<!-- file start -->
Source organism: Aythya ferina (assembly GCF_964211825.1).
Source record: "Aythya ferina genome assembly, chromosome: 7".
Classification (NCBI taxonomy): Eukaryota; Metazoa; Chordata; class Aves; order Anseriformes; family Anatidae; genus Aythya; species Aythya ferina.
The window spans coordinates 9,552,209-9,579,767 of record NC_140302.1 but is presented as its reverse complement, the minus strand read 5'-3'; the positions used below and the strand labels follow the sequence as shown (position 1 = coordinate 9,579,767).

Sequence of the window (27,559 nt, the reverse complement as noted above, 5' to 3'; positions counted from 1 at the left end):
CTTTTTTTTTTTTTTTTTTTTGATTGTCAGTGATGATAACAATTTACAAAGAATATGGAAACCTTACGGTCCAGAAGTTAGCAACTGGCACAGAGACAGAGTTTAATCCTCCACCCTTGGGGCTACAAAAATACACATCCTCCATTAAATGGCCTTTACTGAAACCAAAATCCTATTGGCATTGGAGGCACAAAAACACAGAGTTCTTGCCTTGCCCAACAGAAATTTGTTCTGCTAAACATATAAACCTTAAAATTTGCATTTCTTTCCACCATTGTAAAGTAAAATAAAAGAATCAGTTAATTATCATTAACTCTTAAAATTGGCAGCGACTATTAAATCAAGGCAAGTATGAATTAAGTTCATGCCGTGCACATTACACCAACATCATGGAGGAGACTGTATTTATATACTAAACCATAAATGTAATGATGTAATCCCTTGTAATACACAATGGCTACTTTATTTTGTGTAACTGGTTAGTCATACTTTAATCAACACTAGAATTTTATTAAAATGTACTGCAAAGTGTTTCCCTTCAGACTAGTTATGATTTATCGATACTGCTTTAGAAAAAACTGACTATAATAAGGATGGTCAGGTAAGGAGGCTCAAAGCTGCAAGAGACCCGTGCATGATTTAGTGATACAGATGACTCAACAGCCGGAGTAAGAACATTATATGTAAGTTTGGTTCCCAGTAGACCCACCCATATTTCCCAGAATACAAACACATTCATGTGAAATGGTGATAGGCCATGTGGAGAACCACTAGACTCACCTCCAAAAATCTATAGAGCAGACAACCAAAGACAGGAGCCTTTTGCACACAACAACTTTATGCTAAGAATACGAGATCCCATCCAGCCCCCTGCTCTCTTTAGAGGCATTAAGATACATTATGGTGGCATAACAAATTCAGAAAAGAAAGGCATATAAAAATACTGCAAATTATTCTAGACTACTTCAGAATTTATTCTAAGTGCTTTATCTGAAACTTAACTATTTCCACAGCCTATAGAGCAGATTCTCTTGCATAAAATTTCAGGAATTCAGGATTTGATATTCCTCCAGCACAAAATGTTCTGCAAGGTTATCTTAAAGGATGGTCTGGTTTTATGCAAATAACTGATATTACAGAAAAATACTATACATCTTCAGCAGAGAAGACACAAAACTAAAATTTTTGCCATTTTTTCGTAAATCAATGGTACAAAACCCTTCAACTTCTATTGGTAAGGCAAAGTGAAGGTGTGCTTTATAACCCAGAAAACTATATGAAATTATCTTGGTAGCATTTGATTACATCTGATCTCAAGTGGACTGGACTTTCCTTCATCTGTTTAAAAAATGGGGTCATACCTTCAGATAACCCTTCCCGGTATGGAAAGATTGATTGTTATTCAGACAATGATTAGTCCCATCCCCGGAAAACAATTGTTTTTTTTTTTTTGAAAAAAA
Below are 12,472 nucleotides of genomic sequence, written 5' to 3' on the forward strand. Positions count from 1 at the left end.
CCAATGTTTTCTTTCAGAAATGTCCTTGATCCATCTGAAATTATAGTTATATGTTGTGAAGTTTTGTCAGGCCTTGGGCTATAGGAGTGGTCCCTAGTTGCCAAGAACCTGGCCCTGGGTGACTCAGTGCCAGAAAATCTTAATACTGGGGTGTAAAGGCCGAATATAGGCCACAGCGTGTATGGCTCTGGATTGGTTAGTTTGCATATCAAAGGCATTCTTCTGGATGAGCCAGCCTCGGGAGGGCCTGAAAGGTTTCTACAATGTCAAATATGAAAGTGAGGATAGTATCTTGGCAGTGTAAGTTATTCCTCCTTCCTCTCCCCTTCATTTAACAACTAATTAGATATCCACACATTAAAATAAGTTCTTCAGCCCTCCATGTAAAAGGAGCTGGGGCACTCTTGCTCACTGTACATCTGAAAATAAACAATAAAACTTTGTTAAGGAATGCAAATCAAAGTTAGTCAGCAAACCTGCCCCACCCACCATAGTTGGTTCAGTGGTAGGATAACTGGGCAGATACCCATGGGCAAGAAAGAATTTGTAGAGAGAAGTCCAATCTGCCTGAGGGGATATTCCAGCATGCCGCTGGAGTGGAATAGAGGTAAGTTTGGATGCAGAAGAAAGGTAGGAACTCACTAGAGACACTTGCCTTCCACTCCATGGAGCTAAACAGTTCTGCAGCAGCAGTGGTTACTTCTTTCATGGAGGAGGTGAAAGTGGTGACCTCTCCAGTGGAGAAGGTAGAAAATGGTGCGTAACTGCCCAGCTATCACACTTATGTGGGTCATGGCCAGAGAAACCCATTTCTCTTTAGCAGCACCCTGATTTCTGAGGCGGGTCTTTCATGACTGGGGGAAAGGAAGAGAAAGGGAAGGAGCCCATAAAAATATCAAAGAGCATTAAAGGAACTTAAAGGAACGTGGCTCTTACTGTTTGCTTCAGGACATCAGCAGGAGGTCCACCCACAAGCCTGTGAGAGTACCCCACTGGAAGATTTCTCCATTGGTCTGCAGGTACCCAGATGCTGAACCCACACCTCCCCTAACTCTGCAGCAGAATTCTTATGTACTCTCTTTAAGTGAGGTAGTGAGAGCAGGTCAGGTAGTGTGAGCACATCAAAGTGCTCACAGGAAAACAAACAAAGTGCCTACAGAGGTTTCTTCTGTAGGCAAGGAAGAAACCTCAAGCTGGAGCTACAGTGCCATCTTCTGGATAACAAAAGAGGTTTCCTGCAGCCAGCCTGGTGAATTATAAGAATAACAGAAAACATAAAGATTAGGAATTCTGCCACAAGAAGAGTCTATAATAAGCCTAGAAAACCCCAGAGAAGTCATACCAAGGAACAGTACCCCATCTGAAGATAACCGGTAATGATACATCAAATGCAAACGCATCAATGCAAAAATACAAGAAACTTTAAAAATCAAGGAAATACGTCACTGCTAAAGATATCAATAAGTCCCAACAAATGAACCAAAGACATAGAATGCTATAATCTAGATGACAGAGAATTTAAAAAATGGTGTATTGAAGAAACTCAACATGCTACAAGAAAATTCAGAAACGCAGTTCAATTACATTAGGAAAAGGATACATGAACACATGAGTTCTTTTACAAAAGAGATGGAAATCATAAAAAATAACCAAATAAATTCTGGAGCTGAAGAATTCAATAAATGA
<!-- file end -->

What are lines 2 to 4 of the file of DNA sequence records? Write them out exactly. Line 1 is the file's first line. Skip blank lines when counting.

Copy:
Source record: "Aythya ferina genome assembly, chromosome: 7".
Classification (NCBI taxonomy): Eukaryota; Metazoa; Chordata; class Aves; order Anseriformes; family Anatidae; genus Aythya; species Aythya ferina.
The window spans coordinates 9,552,209-9,579,767 of record NC_140302.1 but is presented as its reverse complement, the minus strand read 5'-3'; the positions used below and the strand labels follow the sequence as shown (position 1 = coordinate 9,579,767).